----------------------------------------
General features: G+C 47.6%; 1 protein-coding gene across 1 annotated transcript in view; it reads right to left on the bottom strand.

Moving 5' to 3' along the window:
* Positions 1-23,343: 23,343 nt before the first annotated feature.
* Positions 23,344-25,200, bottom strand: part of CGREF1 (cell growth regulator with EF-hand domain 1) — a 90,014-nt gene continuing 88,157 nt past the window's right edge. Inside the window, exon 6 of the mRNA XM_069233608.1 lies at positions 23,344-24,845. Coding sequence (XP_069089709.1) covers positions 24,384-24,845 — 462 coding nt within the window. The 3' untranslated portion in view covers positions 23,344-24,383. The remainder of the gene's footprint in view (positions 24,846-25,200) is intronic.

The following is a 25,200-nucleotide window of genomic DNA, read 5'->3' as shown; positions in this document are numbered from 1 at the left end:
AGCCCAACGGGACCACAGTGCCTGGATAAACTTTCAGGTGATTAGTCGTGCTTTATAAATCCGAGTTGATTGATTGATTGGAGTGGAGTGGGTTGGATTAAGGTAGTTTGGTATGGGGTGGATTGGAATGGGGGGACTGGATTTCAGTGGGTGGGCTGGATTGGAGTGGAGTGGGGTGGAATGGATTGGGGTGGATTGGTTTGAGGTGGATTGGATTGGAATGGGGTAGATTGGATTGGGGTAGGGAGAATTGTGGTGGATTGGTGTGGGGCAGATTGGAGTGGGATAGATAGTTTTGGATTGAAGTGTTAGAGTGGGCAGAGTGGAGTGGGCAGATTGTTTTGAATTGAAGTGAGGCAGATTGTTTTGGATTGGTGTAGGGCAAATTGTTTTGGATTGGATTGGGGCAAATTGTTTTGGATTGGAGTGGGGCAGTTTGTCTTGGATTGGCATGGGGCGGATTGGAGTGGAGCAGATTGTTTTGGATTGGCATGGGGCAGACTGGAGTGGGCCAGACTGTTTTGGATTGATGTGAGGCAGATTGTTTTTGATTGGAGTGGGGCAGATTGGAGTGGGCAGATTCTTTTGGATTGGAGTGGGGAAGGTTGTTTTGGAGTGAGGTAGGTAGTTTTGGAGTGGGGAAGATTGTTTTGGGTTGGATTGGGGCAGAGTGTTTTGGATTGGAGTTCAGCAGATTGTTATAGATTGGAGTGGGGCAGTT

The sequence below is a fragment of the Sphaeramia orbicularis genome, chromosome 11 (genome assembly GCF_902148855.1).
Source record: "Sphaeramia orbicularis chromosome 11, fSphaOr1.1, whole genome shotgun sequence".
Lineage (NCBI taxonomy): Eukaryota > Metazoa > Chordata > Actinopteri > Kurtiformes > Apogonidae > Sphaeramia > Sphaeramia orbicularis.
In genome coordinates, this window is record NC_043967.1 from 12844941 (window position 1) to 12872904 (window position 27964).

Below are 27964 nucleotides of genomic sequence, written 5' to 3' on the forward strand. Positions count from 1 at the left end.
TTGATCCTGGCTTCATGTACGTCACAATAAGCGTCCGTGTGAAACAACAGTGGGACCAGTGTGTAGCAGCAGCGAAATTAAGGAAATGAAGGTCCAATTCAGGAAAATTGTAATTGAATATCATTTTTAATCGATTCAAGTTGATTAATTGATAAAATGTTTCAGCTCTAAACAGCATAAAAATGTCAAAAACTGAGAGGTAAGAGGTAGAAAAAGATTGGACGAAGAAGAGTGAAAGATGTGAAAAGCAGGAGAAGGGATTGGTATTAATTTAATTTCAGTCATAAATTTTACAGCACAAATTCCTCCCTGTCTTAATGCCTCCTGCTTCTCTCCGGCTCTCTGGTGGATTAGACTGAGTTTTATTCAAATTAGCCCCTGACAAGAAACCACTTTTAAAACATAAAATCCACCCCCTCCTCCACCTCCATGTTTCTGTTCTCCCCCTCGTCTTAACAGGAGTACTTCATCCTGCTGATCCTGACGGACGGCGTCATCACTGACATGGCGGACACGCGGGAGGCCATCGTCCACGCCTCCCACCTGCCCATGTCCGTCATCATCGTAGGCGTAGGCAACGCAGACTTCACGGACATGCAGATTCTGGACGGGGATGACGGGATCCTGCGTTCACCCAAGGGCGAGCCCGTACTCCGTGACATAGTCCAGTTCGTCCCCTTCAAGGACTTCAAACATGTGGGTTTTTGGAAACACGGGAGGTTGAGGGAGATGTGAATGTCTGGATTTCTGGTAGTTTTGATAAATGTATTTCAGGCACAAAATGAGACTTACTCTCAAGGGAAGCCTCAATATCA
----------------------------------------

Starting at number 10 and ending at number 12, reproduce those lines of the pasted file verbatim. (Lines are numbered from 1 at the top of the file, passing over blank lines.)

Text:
In genome coordinates, this window is record NC_043967.1 from 12844941 (window position 1) to 12872904 (window position 27964).

Below are 27964 nucleotides of genomic sequence, written 5' to 3' on the forward strand. Positions count from 1 at the left end.
TTGATCCTGGCTTCATGTACGTCACAATAAGCGTCCGTGTGAAACAACAGTGGGACCAGTGTGTAGCAGCAGCGAAATTAAGGAAATGAAGGTCCAATTCAGGAAAATTGTAATTGAATATCATTTTTAATCGATTCAAGTTGATTAATTGATAAAATGTTTCAGCTCTAAACAGCATAAAAATGTCAAAAACTGAGAGGTAAGAGGTAGAAAAAGATTGGACGAAGAAGAGTGAAAGATGTGAAAAGCAGGAGAAGGGATTGGTATTAATTTAATTTCAGTCATAAATTTTACAGCACAAATTCCTCCCTGTCTTAATGCCTCCTGCTTCTCTCCGGCTCTCTGGTGGATTAGACTGAGTTTTATTCAAATTAGCCCCTGACAAGAAACCACTTTTAAAACATAAAATCCACCCCCTCCTCCACCTCCATGTTTCTGTTCTCCCCCTCGTCTTAACAGGAGTACTTCATCCTGCTGATCCTGACGGACGGCGTCATCACTGACATGGCGGACACGCGGGAGGCCATCGTCCACGCCTCCCACCTGCCCATGTCCGTCATCATCGTAGGCGTAGGCAACGCAGACTTCACGGACATGCAGATTCTGGACGGGGATGACGGGATCCTGCGTTCACCCAAGGGCGAGCCCGTACTCCGTGACATAGTCCAGTTCGTCCCCTTCAAGGACTTCAAACATGTGGGTTTTTGGAAACACGGGAGGTTGAGGGAGATGTGAATGTCTGGATTTCTGGTAGTTTTGATAAATGTATTTCAGGCACAAAATGAGACTTACTCTCAAGGGAAGCCTCAATATCA